Massachusetts coronavirus vaccine rollout: 2.6 million people fully vaccinated, lowest single-day case count since November, by Rick Sobey, Boston Herald: More than 37,000 coronavirus vaccine doses were administered in Massachusetts during the most recent day of vaccination data, as more than 2.6 million people in the state are now fully vaccinated.
DATELINE BEACON HILL
More than 23,500 reports of suspected child abuse filed with DCF in past 3 months, by Alexi Cohan, Boston Herald: More than 23,500 reports of suspected child abuse ranging from sex trafficking to neglect were filed with the Massachusetts Department of Children and Families in the past three months … slightly above the 22,891 reports filed during the same time period last year, and are expected to rise as kids return to school, child advocates have said.
Tarr seeks cap on state’s income tax rate, by Christian M. Wade, CNHI: As a proposed tax on top earners inches toward the 2022 ballot, some lawmakers want to build a dam to hold back future increases.
FROM THE HUB
What will Acting Mayor Kim Janey do about Boston police? by Danny McDonald, Boston Globe: Scandal has engulfed Boston police, presenting Acting Mayor Kim Janey with one of the first major tests of her crisis management skills as city executive.
OTR: Mayor Kim Janey will take time to find new Boston police commissioner, by Ed Harding and Janet Wu, WCVB: Boston Mayor Kim Janey says there was a rush to replace the outgoing William Gross with Dennis White, who was placed on administrative leave shortly after being sworn in as commissioner.
NAACP probes allegations of financial misconduct by regional official, by Shira Schoenberg, CommonWealth Magazine: The National NAACP is investigating allegations of financial impropriety involving the president of the New England Area Conference of the NAACP. Michael Curry, a member of the national NAACP board of directors, revealed the investigation of Juan Cofield, a longtime Boston activist, in an email he sent Thursday to the Boston Teachers Union and the education advocacy group Massachusetts Education Justice Alliance (MEJA) seeking information from them.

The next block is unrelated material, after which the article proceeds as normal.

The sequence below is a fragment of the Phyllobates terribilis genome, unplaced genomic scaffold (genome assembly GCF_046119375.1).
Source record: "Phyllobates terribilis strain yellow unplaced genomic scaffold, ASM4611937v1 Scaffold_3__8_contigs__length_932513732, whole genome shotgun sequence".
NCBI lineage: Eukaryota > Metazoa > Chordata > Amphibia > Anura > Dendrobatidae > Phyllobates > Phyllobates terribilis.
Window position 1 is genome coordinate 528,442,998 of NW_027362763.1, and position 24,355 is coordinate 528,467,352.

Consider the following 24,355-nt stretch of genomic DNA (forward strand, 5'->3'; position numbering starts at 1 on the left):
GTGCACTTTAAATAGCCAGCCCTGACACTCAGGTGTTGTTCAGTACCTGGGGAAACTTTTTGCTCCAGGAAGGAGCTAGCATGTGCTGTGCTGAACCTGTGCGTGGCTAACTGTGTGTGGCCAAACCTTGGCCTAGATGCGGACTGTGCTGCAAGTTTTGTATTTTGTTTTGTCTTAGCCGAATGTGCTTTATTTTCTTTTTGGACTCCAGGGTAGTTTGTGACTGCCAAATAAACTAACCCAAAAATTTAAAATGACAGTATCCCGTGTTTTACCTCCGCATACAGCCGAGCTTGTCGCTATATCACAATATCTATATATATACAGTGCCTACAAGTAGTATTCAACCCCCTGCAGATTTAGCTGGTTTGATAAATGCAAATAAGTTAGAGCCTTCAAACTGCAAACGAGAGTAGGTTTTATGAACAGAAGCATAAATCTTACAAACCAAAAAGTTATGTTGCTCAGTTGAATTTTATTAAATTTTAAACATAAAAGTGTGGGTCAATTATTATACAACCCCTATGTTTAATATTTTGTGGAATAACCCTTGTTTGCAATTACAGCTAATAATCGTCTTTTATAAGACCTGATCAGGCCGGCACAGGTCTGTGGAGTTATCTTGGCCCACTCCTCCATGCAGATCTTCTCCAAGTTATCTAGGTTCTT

“Campbell Calls Boston Police Union Attacks ‘Racist’ And ‘Sexist’,”by Saraya Wintersmith, GBH: “City Councilor and mayoral candidate Andrea Campbell said Sunday that the recent personal attack against her on social media by the Boston Police Patrolmens Association is part of a larger trend of racial and gender hostility that goes ‘beyond unprofessional.'”
Boston elected officials decry police union for personal tweet directed at Andrea Campbell, by Nik DeCosta-Klipa, Boston.com: Local elected officials of color are speaking out in force against the Boston Police Patrolmens Association, after a dispute between the police union and City Councilor Andrea Campbell took a personal turn this week.
West Roxbury residents protest development proposal, fearing loss of business district, by Sean Philip Cotter, Boston Herald: A crowd of frustrated West Roxbury residents came out to protest a new development that they say is the latest front in the war on Boston neighborhoods town centers.”
THE RACE FOR CITY HALL
FIRST IN PLAYBOOK: Boston City Council at-large candidate David Halbert picks up an endorsement from state Sen. Sonia Chang-Díaz. “David is the kind of progressive leader we need in City Hall to bring transformative and lasting change to Boston, Chang-Díaz said in a statement. I know David will be a strong advocate and committed ally in his pursuit of educational equity, housing justice, and economic opportunity for all. In his years of service to our city and Commonwealth, hes shown himself to be a dedicated, innovative, and values-led public servant time and time again.
A recent dip in demand for COVID-19 vaccines in Mass. has spurred efforts to reach the wary, by Robert Weisman, Boston Globe: After months of Massachusetts residents enthusiastically rushing to get their COVID-19 shots, a stark reality is taking hold in the states vaccine program: Most of the people who were eager to roll up their sleeves have already done so.
1,798 fully vaccinated people in Massachusetts have tested positive for COVID, state data shows, by Tanner Stening, MassLive.com: As of April 27, there were 1,798 cases of people testing positive in Massachusetts after being fully vaccinated, officials said. That figure represents 0.1% of all fully vaccinated people in the state.
Elizabeth Warren Grapples With Presidential Loss in New Book, by Lisa Lerer, New York Times: Again and again, Ms. Warren suggests that Democratic voters were wary of nominating a second woman, fearing another defeat to Donald J. Trump. She had to run against the shadows of Martha and Hillary, she writes, a reference to Martha Coakley, who lost two statewide campaigns in Massachusetts, and Hillary Clinton.
Former Boston Celtic Enes Kanter, targeted by Turkish government, joins Sen. Ed Markey to condemn human rights abuses under President Recep Tayyip Erdogan, by Benjamin Kail, MassLive.com: Former Boston Celtic Enes Kanter, who along with his family has been targeted by the Turkish government, joined Sen. Ed Markey on Sunday to condemn human rights abuses in his home country.
Biden stocks his White House with Ivy Leaguers, by Daniel Lippman, POLITICO: Joe Biden, a proud graduate of the University of Delaware and Syracuse Law School who has bragged about going to a state school, has stocked his top White House staff with nearly twice as many Ivy League graduates as the first iteration of the Trump White House, according to a POLITICO analysis. The most popular Ivy League institution among both the Biden and Trump White Houses is Harvard University.